Basel Museum Continued–More Photos!

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Highlights from the Basel mini museum’s “Street of Shops.” Detail is amazing! Click pics for larger versions.

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I will have still more pics in the next post!

Basel’s Miniature Museum (Spielzeug Welten Museum)

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For years, I’ve been seeing the ad for the miniature museum in Basel, Switzerland in the Miniature Collector. On my trip to Europe, I was able to stay in Basel for a couple of days (ok, so I planned that!!). Of course I went right to this wonderful museum! It’s amazing! From antiques to a wonderful, wonderful “street of shops” display (on the “special exhibits” floor–I almost missed it!), this museum has something for everyone.

This post features pics mostly of the antiques section, which was the first couple of floors. I’ll do a second post highlighting the street of shops, which was just awesome!

Highly recommend the Spielzueg-Welt Museum if you are anywhere near Basel. Note, there are two Spielzeug museums in Basel. This one is Spielzeug Welten at #1 Steinenvorstadt (the street name), which is on the corner of a lovely shopping and eating district (so there are plenty of places to have lunch). Trams number 8, 11, and 6 stop in Barrfusserplatz, which is about a one-minute walk from the museum. The trams are incredibly easy to ride and navigate.

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Loved these antique toy fire engines.

 

 

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The faces on these dolls are so real.

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A dolls’ tea service depicting the story of Cinderella, 1889.

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The building that houses the museum is lovely itself. This is the main staircase. (There’s an elevator, don’t worry).

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They have a massive collection of antique dollhouses. Here are a few highlights.

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Other unusual scale structures fill the building as well.

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This diorama is a stage of an opera–the figures can be moved around.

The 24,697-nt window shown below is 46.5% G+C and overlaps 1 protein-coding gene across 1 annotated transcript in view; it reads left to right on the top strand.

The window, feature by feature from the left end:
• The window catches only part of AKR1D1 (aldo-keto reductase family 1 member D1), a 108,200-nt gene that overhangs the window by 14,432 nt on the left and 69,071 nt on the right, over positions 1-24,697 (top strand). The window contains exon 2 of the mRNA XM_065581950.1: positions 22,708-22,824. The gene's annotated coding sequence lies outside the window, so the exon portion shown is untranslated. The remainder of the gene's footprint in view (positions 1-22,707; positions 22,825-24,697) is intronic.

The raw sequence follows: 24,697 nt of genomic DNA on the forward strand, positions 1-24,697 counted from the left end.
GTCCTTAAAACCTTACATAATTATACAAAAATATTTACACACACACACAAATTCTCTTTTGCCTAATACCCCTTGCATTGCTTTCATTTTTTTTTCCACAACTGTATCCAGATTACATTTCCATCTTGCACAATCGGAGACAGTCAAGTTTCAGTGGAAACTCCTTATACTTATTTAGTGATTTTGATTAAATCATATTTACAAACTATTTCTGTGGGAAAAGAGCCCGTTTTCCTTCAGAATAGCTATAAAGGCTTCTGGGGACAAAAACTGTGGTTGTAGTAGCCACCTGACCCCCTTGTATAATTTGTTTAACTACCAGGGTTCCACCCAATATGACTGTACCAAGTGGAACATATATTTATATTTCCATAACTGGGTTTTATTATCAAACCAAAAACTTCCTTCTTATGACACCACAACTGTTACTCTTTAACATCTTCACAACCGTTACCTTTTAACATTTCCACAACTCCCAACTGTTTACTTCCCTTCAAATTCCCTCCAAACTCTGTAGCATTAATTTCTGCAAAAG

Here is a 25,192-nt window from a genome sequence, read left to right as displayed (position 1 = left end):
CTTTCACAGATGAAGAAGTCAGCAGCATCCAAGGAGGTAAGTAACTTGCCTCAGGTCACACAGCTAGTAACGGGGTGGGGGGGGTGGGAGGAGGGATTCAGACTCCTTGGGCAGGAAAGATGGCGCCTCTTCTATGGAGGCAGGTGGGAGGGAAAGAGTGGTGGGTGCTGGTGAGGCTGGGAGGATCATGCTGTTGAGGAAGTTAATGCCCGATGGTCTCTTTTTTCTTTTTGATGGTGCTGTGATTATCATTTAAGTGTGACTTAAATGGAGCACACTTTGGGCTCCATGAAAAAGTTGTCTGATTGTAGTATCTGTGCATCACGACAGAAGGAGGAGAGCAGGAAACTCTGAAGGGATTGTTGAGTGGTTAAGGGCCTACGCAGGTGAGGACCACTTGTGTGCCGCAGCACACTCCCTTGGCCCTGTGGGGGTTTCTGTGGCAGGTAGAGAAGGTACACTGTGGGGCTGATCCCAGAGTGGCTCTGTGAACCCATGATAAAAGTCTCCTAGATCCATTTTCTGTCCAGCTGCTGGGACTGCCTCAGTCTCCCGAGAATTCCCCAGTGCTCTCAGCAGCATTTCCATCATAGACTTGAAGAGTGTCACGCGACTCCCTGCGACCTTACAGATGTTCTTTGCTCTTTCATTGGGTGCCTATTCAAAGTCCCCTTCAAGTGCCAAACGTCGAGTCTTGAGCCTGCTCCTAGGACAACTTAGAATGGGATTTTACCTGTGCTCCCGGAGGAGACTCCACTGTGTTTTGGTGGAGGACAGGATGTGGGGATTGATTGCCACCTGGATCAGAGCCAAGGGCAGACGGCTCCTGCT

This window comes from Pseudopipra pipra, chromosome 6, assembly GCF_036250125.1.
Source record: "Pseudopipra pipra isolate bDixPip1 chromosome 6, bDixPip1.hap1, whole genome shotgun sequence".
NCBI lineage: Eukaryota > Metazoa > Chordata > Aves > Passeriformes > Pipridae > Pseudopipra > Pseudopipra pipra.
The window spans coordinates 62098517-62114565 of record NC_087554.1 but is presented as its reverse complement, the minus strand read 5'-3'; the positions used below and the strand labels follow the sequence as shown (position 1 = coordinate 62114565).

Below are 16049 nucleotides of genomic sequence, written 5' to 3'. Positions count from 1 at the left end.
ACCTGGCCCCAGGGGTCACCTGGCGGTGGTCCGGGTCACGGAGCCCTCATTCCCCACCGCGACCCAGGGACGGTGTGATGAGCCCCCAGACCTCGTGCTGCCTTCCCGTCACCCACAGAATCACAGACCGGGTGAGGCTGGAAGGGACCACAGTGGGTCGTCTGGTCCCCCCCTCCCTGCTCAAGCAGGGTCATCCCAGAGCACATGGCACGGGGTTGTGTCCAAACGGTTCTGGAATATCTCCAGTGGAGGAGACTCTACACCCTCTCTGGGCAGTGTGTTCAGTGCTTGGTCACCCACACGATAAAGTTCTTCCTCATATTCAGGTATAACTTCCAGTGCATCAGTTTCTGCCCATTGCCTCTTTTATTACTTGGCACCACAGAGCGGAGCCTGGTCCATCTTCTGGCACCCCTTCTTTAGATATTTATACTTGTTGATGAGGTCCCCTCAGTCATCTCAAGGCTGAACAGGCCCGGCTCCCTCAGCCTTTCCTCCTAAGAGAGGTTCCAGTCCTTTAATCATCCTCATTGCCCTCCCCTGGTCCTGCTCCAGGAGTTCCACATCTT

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This carriage is beautifully done.

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I loved the doll and her sedan chair.

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Monks enjoying their brewery.

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This room and the one below are cardboard foldaway room boxes.

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My husband posted this on his Facebook page with the caption “What bears really do in the woods.”.

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Loved the detail in this machine shop.

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The full shop.

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Another wood shop.

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There is an entire display cabinet of these beautiful and unusual 1″ scale artisan miniatures.

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Note that the chair can be pushed into the desk and everything shut with the key.

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The top of a mouse hole (field mice, obviously).

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The interior of the mouse hole.

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The whole (hole) thing.

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Very large Swiss dollhouse. I told my husband, “See, there are dollhouses out there bigger than mine!” Note the inlay in the floors.

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The beginning of the “street of shops” with incredible character dolls. The detail and the lifelike dolls make the scene.

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More to come in another post.

Dollhouses in Amsterdam

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On vacation in Amsterdam I discovered that the Rijksmuseum has dollhouses!! A whole room full of them. It’s in the 1600s-1700s galleries, which I think are on the second floor. These are to scale (looks like about 1.5″ to the foot), made by cabinetmakers. Apparently, collecting for dollhouses was a hobby in the 17th century. These ladies would feel right at home with our dollhouse groups now I think.

 
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Moving continued